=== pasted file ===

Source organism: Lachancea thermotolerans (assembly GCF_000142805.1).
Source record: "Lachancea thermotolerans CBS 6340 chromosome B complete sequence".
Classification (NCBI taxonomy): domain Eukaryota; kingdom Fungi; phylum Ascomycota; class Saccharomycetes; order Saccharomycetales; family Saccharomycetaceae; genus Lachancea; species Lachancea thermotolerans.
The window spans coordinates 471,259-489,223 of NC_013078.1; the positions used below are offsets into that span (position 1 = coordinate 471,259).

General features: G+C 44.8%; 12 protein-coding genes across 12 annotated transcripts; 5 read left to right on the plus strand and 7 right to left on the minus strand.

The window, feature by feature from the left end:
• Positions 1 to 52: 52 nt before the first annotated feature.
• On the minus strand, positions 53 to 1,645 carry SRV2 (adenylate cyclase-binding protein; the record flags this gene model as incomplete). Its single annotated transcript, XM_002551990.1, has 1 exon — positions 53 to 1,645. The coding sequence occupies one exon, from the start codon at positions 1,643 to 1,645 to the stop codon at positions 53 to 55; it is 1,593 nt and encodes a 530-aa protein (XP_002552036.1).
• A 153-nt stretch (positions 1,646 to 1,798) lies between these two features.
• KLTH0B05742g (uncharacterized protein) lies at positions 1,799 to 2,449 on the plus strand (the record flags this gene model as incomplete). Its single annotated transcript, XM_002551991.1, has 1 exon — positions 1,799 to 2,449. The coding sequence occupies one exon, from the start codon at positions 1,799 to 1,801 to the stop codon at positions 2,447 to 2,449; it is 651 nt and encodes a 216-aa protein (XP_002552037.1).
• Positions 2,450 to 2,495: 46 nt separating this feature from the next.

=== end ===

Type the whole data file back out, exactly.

Source organism: Lachancea thermotolerans (assembly GCF_000142805.1).
Source record: "Lachancea thermotolerans CBS 6340 chromosome B complete sequence".
Classification (NCBI taxonomy): domain Eukaryota; kingdom Fungi; phylum Ascomycota; class Saccharomycetes; order Saccharomycetales; family Saccharomycetaceae; genus Lachancea; species Lachancea thermotolerans.
The window spans coordinates 471,259-489,223 of NC_013078.1; the positions used below are offsets into that span (position 1 = coordinate 471,259).

General features: G+C 44.8%; 12 protein-coding genes across 12 annotated transcripts; 5 read left to right on the plus strand and 7 right to left on the minus strand.

The window, feature by feature from the left end:
• Positions 1 to 52: 52 nt before the first annotated feature.
• On the minus strand, positions 53 to 1,645 carry SRV2 (adenylate cyclase-binding protein; the record flags this gene model as incomplete). Its single annotated transcript, XM_002551990.1, has 1 exon — positions 53 to 1,645. The coding sequence occupies one exon, from the start codon at positions 1,643 to 1,645 to the stop codon at positions 53 to 55; it is 1,593 nt and encodes a 530-aa protein (XP_002552036.1).
• A 153-nt stretch (positions 1,646 to 1,798) lies between these two features.
• KLTH0B05742g (uncharacterized protein) lies at positions 1,799 to 2,449 on the plus strand (the record flags this gene model as incomplete). Its single annotated transcript, XM_002551991.1, has 1 exon — positions 1,799 to 2,449. The coding sequence occupies one exon, from the start codon at positions 1,799 to 1,801 to the stop codon at positions 2,447 to 2,449; it is 651 nt and encodes a 216-aa protein (XP_002552037.1).
• Positions 2,450 to 2,495: 46 nt separating this feature from the next.